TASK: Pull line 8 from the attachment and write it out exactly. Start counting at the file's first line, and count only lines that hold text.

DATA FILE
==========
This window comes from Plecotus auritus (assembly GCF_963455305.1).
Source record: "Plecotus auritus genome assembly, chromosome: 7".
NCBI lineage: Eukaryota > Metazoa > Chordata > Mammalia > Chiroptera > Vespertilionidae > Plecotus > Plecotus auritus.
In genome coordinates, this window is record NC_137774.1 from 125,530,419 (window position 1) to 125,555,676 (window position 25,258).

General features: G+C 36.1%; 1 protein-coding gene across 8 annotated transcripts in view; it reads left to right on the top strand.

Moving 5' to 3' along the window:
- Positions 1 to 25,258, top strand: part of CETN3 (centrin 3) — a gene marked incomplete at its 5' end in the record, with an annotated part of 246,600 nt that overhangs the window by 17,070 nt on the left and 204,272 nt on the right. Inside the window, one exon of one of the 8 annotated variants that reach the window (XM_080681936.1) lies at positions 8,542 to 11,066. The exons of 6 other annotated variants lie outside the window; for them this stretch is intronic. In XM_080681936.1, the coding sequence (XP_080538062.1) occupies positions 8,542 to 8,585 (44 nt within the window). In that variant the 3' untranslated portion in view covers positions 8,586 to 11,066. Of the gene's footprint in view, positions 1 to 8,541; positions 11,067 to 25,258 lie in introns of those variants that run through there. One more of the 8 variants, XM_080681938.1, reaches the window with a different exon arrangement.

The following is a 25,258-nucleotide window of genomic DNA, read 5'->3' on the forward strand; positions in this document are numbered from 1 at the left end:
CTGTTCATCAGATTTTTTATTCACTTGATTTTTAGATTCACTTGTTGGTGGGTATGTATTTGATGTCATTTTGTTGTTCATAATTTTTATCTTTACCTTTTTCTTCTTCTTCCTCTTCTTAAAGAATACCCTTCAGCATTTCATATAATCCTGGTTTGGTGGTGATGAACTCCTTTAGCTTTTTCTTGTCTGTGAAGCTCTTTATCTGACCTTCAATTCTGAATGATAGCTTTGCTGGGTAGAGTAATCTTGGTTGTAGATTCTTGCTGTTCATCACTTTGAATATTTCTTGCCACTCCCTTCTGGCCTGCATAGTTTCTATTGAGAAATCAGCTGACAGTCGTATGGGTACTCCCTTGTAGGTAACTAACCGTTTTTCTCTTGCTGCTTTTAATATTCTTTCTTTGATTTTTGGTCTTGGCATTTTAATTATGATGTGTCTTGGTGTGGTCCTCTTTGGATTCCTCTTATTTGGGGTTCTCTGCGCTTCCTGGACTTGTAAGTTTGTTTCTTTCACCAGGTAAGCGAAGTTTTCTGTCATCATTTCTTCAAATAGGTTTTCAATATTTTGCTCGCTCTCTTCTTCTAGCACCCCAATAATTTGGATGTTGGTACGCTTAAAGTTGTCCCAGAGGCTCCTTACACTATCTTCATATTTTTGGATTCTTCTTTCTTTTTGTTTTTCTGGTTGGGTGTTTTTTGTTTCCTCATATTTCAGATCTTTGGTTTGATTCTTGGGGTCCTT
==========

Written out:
The following is a 25,258-nucleotide window of genomic DNA, read 5'->3' on the forward strand; positions in this document are numbered from 1 at the left end: